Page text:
Class Action Spotlight: Prison Labor
In 2014, prisoners at the Aurora Detention Facility sued the company locking them up. These plaintiffs, immigrants who were imprisoned by Immigration and Customs Enforcement (ICE), claimed that the Denver-based private detention center violated the Trafficking Victims Protection Act by forcing them to do custodial labor “without compensation and under threat of solitary confinement.” Even when they were paid for other kinds of labor, the plaintiffs still cried foul, asserting that the $1 a day that GEO Group paid them was a violation of minimum wage law.
Though the minimum wage claim was dismissed by Colorado District Court Judge John Kane, last month Judge Kane allowed plaintiffs to move forward on their unjust enrichment and forced labor claims. And in even bigger news, the court ruled to allow class action certification — meaning as many as 62,000 prisoners and former prisoners could join on.
Judge Kane wrote: “Although representatives and putative class members have diverse backgrounds, their circumstances are uniquely suited for a class action. All share the experience of having been detained in the facility and subjected to uniform policies that purposefully eliminate nonconformity.”
Noting that most members of the class are impoverished and unlikely to be able to hire their own attorneys, Judge Kane determined “the questions posed in this case are complex and novel, but the answers to those questions can be provided on a class-wide basis.”
This news comes at a time when private prisons are experiencing a renaissance (or zombie awakening, depending on your perspective) under the Trump Administration. Immediately following the election, you might remember the stock market went a little haywire as uncertainty and shock sent some indices tumbling. But private prison stock immediately surged upward — and some prison company stocks have now more than doubled.
The Obama administration had determined private prisons were more expensive and less safe than government-run facilities, and sought to reduce or phase out their use by the Justice Department. Candidate Hillary Clinton outright called for their elimination. But in February, new Attorney General Jeff Sessions scrapped the Obama guidance, claiming that using private prisons would increase “flexibility.” Add to this Trump’s “law and order” stance that is likely to increase the country’s already staggering incarceration rates — especially among undocumented immigrants — and it’s easy to see why the private prison prognosis is cheery (well — at least for those investors willing to make their money through locking up other humans).
The increase of imprisoned people also means a growth in prison labor. In 2014, the New York Times reported that at least 60,000 prisoners worked in ICE detention facilities, which is “more than worked for any other single employer in the country.” By paying 13 cents an hour on average for this work, the government and private companies withhold around $40 million a year that they would have to pay if workers had the right to minimum wage. “Some immigrants held at county jails work for free, or are paid with sodas or candy bars, while also providing services like meal preparation for other government institutions,” reports the Times.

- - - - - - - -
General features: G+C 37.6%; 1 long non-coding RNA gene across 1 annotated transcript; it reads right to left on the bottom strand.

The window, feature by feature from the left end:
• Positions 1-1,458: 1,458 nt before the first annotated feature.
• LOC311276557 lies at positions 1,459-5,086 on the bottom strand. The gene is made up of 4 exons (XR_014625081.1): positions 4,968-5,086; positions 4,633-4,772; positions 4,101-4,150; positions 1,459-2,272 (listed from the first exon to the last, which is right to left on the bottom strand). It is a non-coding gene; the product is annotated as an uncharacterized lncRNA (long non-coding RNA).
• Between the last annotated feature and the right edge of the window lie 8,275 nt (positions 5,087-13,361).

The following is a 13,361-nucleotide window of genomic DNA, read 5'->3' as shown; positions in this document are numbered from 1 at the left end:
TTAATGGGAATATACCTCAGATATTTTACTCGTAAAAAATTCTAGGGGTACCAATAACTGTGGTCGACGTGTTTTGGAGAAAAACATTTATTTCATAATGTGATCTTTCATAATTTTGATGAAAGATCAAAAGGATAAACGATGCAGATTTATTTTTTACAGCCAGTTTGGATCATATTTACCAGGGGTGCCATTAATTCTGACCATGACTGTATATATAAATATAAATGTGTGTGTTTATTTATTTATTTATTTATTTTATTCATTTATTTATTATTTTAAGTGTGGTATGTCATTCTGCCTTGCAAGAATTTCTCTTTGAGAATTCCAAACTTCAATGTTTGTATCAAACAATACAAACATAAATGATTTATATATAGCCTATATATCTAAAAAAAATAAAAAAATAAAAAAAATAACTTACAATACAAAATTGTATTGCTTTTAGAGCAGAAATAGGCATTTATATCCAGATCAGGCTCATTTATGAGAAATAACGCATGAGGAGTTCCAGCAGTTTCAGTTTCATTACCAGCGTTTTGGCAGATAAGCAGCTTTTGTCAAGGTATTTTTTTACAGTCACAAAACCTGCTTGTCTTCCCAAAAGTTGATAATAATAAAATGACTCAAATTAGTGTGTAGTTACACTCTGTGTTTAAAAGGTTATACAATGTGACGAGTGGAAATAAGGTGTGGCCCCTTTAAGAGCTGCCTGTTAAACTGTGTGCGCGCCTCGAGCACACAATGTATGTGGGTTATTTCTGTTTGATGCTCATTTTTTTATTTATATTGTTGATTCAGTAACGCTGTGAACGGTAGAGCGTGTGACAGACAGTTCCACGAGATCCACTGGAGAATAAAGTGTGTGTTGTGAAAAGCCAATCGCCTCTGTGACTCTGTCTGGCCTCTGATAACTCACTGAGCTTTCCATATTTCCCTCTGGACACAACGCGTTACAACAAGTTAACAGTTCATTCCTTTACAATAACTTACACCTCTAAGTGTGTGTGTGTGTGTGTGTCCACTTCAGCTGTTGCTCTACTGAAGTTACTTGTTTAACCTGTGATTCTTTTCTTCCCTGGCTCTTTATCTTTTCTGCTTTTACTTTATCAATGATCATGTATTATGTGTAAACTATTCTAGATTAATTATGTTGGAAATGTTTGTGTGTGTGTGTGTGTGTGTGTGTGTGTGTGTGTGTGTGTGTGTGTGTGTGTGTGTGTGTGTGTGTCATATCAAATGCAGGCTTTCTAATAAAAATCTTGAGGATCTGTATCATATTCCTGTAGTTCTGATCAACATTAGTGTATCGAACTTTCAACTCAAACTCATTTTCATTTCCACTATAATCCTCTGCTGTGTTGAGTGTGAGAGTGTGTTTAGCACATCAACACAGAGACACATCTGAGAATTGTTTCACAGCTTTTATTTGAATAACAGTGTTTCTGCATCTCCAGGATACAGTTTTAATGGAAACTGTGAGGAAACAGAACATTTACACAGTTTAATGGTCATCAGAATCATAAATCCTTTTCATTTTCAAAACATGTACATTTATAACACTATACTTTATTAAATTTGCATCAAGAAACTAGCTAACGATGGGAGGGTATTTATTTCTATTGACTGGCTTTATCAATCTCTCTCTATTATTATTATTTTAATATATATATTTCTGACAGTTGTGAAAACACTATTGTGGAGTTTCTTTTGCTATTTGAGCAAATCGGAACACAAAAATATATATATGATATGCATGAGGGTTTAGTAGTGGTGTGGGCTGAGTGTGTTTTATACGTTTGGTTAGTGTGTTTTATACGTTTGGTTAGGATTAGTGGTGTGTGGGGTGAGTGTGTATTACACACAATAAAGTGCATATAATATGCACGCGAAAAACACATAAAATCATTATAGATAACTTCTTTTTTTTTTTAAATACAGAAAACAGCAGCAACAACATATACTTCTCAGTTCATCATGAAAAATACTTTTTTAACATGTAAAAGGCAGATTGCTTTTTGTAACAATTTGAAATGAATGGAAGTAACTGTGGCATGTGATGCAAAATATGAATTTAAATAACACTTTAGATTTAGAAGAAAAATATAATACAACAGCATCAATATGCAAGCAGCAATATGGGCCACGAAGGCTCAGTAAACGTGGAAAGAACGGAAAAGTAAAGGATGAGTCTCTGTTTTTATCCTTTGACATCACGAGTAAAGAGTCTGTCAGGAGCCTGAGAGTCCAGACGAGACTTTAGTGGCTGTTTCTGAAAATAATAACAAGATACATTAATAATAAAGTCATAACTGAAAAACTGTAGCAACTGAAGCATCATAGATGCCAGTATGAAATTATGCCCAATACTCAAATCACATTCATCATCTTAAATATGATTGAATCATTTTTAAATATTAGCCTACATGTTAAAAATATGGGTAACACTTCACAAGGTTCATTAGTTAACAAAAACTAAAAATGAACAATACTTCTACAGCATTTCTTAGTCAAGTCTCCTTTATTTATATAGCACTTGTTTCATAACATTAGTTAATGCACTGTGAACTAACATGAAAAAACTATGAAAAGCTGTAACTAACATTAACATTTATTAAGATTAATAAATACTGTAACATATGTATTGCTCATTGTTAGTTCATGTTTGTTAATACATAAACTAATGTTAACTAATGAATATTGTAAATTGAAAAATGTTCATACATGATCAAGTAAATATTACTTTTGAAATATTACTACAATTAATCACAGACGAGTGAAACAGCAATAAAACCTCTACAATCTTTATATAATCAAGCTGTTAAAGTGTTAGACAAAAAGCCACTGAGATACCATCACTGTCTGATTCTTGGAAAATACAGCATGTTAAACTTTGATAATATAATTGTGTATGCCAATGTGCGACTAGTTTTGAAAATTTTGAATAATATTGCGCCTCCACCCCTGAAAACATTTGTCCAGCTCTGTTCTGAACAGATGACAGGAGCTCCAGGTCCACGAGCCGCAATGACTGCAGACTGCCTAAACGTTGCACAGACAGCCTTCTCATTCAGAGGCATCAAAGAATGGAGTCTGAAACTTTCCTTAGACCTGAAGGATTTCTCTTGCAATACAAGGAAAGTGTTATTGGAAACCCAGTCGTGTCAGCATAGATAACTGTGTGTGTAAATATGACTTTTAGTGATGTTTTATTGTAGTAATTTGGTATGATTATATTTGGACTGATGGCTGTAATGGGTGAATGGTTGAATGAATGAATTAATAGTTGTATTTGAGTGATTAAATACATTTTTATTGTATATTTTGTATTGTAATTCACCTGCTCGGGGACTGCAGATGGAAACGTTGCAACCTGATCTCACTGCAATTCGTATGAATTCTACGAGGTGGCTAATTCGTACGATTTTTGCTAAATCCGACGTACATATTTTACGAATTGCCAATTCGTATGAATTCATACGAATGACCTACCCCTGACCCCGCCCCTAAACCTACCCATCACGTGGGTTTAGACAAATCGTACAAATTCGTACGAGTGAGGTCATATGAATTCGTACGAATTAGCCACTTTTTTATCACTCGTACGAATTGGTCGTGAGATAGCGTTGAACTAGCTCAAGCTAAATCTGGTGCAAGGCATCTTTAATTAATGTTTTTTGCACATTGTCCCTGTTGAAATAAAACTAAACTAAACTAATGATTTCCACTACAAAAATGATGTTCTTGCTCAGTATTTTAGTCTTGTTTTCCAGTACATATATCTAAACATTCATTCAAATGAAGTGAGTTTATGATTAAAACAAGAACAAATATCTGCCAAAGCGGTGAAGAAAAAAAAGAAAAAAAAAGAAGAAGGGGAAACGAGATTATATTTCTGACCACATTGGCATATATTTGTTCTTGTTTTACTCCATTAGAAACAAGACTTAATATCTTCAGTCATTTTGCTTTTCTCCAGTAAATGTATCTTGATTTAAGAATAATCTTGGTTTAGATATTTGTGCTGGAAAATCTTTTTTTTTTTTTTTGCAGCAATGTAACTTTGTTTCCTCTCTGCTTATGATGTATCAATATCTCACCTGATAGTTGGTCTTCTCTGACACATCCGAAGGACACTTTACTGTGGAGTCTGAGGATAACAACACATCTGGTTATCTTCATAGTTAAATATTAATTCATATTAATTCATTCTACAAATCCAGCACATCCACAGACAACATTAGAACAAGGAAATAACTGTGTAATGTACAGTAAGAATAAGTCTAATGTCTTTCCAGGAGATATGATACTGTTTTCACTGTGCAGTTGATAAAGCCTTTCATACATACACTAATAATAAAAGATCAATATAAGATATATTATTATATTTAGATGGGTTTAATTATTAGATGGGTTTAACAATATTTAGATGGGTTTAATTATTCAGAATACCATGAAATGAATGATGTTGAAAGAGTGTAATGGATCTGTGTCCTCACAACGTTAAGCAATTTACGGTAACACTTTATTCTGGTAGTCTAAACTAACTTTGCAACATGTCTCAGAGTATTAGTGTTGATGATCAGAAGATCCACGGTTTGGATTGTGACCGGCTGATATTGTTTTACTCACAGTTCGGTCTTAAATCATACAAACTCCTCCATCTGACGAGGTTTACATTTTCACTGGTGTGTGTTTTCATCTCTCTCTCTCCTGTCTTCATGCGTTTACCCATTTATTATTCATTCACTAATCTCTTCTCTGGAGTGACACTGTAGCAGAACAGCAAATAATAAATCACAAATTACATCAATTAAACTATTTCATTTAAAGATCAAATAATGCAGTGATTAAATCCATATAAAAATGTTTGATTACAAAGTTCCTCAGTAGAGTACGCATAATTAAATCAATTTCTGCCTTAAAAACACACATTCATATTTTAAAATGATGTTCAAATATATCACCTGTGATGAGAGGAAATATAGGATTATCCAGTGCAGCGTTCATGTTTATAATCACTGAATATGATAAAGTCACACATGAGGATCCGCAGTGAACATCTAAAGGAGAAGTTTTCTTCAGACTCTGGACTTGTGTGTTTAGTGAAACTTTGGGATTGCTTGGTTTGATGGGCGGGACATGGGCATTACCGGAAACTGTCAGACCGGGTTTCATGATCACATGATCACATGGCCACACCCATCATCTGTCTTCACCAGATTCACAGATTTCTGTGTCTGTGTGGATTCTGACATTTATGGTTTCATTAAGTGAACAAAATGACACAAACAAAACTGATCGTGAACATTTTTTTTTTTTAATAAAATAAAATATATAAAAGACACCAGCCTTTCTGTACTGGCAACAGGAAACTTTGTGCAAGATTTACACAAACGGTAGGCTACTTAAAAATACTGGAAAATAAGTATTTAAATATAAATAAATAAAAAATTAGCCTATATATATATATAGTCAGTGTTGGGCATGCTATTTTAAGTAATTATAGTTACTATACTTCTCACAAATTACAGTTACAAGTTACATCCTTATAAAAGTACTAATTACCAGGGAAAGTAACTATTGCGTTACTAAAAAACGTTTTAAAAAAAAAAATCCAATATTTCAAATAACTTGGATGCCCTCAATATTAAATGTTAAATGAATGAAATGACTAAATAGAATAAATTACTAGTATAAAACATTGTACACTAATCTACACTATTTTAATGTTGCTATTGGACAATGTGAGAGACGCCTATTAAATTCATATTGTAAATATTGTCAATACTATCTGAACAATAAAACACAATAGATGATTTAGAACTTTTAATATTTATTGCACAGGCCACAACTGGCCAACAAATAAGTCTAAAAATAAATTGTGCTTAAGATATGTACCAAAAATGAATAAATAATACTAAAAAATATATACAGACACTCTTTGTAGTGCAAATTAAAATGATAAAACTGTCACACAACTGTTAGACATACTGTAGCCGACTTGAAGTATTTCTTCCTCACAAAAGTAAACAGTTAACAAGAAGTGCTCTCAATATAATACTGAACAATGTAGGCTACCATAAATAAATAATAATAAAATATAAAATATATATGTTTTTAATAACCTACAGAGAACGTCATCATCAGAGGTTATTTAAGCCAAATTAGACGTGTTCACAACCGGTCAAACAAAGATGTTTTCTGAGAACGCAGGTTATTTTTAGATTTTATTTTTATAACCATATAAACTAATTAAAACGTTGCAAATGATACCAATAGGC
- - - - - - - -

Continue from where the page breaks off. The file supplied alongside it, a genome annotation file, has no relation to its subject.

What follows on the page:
And the numbers could be even higher: one political scientist notes that the industry underestimates its levels of free and underpaid labor, asserting that a closer analysis shows that every year more than 135,000 people could be involved, doing unpaid labor worth more than $200 million. (Critics note the irony that U.S. government, which forbids hiring undocumented workers, seems to be the largest employer of undocumented workers in the country).
The Constitution’s 13th Amendment abolished slavery and involuntary servitude “except as a punishment for crime.” Scholars such as Michelle Alexander note that this slavery-loophole resulted in Jim Crow-era practices that ensured a continued supply of free labor by criminalizing people of color. The iconic image of this is the chain gang.
But people held in ICE detention facilities aren’t convicted of crimes. These are civil detainees placed in holding centers, awaiting hearings to determine whether they are here illegally — or whether they are asylum seekers, permanent residents, or even U.S. citizens whose documentation came under question by authorities. This legal distinction should exclude them from the 13th Amendment’s loophole.
The compensation rule that pays them $1 a day was established in 1950 under the federal Voluntary Work Program. Congress last looked at the rate in 1979, and decided it didn’t need to be raised (even though the equivalent of a 1950 dollar is near $10 today). A 1990 lawsuit challenged that number under the Fair Labor Standards Act, but an appellate court upheld it, finding that “alien detainees are not government ‘employees.’”
By targeting the Trafficking Victims Protection Act and targeting immigrant detainees in private prisons, labor lawyers may have found the legal ‘loose brick’ of prison-labor policies.
Last year, tens of thousands of U.S. inmates waged a nationwide prison strike, with the aim to “end legalized slavery inside American correctional facilities.” The latest moves of the Aurora case indicates one region where civil law may work toward protecting the rights of immigrants and workers who are locked up. Plaintiff-side attorneys who can think creatively about labor law in the age of Prison Inc. may find themselves playing an important role in this historical moment.